What will the leadership strategy cover?
All public service chief executives will assist in the development of the strategy. It will address both the development of senior leadership and management capability in the public service.
Under the Act, the Commissioner may issue guidance to help implement the leadership strategy. Chief executives and boards that are employers of staff in public service agencies will be required to have regard to the strategy in making appointments and deploying leaders.
Do senior leaders have a say on when they move across the system into another role?
Yes. The agreement of the individual concerned and of the relevant chief executives is required before any moves can be confirmed.
How is Te Kawa Mataaho Public Service Commission structured?
Te Kawa Mataaho Public Service Commission is led by the Public Service Commissioner and two statutory Deputy Public Service Commissioners. The previous legislation only provided for one statutory deputy.
What’s the purpose of the Public Service Leadership Team?
The Public Service Leadership Team (PSLT) is building on the progress made towards a more collective approach to system issues. The PSLT brings together public service chief executives and other senior leaders to focus on the interests of the whole system, rather than those of a single agency. Providing for a PSLT in legislation embeds this collective way of working for the future and ensures it remains sustainable.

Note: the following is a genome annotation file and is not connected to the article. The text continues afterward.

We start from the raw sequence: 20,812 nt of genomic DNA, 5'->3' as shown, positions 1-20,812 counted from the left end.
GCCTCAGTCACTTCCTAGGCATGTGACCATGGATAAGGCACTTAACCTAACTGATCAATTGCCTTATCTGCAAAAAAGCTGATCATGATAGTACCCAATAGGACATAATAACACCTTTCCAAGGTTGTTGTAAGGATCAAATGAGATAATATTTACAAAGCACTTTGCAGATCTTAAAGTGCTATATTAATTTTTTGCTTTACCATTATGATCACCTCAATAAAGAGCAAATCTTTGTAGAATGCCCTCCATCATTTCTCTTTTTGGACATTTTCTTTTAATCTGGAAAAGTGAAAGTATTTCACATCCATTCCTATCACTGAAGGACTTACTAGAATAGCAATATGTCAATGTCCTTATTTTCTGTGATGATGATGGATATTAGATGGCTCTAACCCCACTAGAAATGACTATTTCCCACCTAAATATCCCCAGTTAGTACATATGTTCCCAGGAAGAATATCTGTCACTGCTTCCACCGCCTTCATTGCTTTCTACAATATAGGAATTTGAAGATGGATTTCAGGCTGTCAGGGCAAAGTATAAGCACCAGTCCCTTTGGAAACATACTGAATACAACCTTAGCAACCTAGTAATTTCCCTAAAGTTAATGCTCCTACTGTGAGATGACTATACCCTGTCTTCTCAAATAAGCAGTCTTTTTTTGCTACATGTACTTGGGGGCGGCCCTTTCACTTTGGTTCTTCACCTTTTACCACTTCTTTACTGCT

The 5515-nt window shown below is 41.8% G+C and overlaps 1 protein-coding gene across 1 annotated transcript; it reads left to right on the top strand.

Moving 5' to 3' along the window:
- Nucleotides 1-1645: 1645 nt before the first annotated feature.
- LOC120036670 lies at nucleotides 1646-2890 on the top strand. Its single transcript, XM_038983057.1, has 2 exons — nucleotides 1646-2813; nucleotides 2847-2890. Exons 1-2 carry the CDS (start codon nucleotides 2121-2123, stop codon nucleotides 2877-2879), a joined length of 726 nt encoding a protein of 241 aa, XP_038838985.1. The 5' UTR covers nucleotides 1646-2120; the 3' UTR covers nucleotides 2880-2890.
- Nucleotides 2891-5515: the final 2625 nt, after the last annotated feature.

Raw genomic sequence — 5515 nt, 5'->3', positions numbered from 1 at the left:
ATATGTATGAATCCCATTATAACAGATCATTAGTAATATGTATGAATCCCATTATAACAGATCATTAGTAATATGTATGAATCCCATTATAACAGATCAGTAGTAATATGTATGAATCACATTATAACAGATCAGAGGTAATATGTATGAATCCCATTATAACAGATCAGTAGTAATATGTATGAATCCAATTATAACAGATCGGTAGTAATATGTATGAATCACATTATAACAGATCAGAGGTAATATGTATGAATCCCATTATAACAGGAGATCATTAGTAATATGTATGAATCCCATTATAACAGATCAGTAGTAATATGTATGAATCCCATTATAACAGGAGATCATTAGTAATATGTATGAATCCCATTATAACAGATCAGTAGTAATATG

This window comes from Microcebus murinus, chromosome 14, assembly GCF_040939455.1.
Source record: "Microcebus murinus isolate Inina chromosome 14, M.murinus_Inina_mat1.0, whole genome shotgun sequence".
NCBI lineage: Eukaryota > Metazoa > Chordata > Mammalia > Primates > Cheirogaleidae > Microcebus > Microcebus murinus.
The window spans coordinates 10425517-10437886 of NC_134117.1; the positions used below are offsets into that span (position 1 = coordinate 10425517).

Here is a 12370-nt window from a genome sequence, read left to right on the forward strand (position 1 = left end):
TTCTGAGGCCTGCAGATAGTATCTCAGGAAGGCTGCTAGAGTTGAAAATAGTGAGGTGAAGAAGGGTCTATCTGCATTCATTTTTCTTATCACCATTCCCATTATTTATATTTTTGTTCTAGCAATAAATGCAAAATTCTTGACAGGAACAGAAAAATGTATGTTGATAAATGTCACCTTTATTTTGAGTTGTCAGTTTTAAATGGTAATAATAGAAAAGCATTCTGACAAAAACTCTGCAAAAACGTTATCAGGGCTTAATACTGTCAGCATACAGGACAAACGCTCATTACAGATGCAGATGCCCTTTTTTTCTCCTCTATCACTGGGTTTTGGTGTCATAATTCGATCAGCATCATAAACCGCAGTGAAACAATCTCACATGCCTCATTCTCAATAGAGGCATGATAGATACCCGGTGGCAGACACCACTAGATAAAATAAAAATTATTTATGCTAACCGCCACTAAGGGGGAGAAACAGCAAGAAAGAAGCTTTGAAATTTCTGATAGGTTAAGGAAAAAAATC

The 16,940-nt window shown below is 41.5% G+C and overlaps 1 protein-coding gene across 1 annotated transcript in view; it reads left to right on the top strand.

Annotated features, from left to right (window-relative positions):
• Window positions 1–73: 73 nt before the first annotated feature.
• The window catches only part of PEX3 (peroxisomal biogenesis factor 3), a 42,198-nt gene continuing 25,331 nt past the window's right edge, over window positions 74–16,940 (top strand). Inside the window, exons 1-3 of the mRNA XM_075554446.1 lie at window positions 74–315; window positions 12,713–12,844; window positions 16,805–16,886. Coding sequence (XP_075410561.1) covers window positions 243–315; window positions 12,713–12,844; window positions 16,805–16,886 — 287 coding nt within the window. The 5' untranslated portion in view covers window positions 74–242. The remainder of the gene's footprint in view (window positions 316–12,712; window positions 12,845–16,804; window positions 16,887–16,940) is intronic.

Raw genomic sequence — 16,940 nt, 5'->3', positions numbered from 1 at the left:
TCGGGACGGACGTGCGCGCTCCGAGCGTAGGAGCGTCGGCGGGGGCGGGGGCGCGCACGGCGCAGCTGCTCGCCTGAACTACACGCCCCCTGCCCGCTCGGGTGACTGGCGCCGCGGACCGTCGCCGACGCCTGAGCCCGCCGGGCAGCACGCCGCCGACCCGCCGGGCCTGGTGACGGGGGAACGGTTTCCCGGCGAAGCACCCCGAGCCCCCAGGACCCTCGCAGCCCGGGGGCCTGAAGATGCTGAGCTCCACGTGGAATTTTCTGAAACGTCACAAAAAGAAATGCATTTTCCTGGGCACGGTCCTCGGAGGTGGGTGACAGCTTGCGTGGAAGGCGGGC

If chief executives are required to work collectively, how will this affect how they lead their agencies?
Agency chief executives still have individual responsibilities and will continue to focus on the results they are expected to deliver as agency leaders. Alongside those responsibilities, the PSLT is about chief executives working together as a team to improve how the system operates.
Why do we need system leaders?
System leaders support improved capability and inter-operability across the public service in a way that benefits all agencies. For example, better back-office integration and more integrated services for New Zealanders are only possible through system leadership that focuses on improvements to digital and data systems across the public service.
A system-wide leadership approach enables the public service to meet its system stewardship responsibilities on behalf of the individuals, communities and organisations across New Zealand.
Who are functional chief executives responsible to?
They are responsible to the appropriate Minister for their functions. Like chief executives of departments, they are appointed and employed by the Public Service Commissioner.
How does the Public Service Act apply to Crown agent chief executives?
Crown agent chief executives may be invited by the Public Service Commissioner to join the Public Service Leadership Team. Similarly, the Commissioner may promote the leadership strategy to the State services (which includes Crown agents) and invite them to assist in the development and implementation of the leadership strategy.
Crown agent chief executives cannot be made system leaders under the legislation.